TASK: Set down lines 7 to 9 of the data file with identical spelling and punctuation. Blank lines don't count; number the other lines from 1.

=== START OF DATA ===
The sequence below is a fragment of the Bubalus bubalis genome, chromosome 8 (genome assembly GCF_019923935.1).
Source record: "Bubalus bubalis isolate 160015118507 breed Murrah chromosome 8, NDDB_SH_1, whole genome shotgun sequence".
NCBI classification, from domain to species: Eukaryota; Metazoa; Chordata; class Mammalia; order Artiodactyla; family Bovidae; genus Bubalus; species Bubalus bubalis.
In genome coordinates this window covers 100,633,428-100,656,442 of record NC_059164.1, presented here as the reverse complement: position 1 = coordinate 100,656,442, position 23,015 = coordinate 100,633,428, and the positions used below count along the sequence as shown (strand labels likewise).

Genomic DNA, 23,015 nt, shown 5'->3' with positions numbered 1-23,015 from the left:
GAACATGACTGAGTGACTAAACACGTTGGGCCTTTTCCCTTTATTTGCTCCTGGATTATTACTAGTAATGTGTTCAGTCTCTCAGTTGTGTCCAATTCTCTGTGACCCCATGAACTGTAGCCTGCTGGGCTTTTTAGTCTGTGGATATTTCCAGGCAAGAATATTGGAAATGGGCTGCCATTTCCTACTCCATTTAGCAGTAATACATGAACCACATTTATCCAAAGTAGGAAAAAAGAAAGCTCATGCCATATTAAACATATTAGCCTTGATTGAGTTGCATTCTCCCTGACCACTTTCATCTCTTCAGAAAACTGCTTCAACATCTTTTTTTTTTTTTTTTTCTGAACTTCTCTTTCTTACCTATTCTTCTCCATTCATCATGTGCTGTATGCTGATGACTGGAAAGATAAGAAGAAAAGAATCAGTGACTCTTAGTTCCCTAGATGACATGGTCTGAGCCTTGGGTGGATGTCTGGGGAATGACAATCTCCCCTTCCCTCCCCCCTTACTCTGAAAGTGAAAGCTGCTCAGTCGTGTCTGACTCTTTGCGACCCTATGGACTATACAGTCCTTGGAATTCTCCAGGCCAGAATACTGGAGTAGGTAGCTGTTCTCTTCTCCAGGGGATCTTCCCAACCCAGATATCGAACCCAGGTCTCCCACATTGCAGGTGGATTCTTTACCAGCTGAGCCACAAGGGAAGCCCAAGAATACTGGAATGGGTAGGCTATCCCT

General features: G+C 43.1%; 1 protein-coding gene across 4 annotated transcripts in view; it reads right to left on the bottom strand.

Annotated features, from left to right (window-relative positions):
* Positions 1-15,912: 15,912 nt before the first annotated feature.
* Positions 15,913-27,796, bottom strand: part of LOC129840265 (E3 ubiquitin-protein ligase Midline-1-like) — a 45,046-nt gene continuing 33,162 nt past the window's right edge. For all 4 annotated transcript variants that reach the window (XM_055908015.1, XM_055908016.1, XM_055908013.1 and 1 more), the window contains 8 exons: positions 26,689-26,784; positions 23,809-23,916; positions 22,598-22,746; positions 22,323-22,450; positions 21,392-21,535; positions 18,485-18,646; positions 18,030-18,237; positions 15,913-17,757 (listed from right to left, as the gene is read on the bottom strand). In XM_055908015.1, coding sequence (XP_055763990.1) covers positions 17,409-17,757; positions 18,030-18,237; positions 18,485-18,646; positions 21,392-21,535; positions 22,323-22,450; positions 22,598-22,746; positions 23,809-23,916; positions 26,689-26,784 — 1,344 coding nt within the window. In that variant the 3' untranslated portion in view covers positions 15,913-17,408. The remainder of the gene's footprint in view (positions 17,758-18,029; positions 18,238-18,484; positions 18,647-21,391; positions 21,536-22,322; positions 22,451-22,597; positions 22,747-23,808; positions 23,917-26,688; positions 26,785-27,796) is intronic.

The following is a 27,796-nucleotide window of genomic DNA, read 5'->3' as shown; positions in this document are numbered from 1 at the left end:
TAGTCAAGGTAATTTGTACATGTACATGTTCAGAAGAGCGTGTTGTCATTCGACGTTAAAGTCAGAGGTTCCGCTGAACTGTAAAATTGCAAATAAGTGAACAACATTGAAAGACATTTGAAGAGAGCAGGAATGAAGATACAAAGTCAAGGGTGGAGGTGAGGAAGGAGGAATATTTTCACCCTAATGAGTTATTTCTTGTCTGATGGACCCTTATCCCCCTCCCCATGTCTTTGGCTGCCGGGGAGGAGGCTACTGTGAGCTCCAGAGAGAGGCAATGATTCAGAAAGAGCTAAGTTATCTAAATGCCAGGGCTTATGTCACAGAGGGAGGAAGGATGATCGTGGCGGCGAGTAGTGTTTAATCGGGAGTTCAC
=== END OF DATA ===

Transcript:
General features: G+C 43.1%; 1 protein-coding gene across 4 annotated transcripts in view; it reads right to left on the bottom strand.

Annotated features, from left to right (window-relative positions):
* Positions 1-15,912: 15,912 nt before the first annotated feature.